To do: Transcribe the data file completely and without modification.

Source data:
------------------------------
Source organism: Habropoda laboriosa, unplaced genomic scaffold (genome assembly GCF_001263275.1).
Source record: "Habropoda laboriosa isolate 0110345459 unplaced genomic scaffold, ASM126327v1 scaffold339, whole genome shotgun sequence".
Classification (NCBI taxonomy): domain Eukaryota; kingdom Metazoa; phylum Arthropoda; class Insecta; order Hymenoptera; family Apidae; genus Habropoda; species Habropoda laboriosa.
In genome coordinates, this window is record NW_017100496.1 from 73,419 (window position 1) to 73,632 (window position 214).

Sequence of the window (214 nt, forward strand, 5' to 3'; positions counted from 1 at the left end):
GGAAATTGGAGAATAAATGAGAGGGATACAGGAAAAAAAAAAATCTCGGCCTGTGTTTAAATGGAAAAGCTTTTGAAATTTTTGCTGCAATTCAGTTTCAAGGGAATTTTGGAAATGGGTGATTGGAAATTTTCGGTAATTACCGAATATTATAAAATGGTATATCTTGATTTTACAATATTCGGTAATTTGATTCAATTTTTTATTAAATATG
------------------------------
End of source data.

Source organism: Habropoda laboriosa, unplaced genomic scaffold (genome assembly GCF_001263275.1).
Source record: "Habropoda laboriosa isolate 0110345459 unplaced genomic scaffold, ASM126327v1 scaffold339, whole genome shotgun sequence".
Classification (NCBI taxonomy): domain Eukaryota; kingdom Metazoa; phylum Arthropoda; class Insecta; order Hymenoptera; family Apidae; genus Habropoda; species Habropoda laboriosa.
In genome coordinates, this window is record NW_017100496.1 from 73,419 (window position 1) to 73,632 (window position 214).

Sequence of the window (214 nt, forward strand, 5' to 3'; positions counted from 1 at the left end):
GGAAATTGGAGAATAAATGAGAGGGATACAGGAAAAAAAAAAATCTCGGCCTGTGTTTAAATGGAAAAGCTTTTGAAATTTTTGCTGCAATTCAGTTTCAAGGGAATTTTGGAAATGGGTGATTGGAAATTTTCGGTAATTACCGAATATTATAAAATGGTATATCTTGATTTTACAATATTCGGTAATTTGATTCAATTTTTTATTAAATATG